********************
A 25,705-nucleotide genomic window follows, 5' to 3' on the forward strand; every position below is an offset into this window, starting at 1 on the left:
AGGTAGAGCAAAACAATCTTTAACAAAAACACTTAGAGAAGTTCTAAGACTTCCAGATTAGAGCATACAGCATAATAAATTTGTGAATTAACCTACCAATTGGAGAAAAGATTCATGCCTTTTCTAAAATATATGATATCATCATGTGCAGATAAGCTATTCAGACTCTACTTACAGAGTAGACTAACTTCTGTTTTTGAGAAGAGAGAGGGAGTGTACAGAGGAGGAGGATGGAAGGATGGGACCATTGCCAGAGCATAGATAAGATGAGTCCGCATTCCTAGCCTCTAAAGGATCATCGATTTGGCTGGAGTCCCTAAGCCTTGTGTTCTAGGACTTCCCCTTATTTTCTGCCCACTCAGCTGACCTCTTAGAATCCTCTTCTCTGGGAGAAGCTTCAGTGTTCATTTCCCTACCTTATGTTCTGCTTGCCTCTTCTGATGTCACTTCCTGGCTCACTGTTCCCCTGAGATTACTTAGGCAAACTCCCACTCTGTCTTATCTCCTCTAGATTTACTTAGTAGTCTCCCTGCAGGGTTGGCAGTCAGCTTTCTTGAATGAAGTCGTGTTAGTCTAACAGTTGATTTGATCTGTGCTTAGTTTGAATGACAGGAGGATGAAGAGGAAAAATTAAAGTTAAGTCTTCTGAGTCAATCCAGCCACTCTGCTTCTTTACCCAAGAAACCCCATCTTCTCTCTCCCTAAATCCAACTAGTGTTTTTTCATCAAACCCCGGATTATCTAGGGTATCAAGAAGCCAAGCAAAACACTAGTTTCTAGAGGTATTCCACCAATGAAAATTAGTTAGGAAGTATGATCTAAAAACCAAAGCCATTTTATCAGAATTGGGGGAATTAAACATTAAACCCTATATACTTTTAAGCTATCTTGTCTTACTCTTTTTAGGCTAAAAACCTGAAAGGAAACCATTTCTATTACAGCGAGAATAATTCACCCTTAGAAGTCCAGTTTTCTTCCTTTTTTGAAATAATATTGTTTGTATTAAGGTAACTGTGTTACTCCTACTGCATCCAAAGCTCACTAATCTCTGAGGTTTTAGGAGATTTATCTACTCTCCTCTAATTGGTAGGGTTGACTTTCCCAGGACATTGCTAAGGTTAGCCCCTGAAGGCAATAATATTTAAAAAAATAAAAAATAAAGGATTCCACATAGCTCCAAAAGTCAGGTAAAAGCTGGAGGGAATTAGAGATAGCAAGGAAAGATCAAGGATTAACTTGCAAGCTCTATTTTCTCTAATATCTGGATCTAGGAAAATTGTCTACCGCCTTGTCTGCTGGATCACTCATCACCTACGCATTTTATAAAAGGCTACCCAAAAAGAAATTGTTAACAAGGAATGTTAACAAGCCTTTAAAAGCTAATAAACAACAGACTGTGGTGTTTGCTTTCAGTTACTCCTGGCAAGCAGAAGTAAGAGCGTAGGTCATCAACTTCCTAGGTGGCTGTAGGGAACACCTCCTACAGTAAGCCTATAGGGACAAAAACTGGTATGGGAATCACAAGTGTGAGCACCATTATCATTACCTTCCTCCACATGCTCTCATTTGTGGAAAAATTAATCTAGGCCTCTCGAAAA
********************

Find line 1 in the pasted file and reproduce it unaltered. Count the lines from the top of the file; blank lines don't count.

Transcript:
A 25,705-nucleotide genomic window follows, 5' to 3' on the forward strand; every position below is an offset into this window, starting at 1 on the left: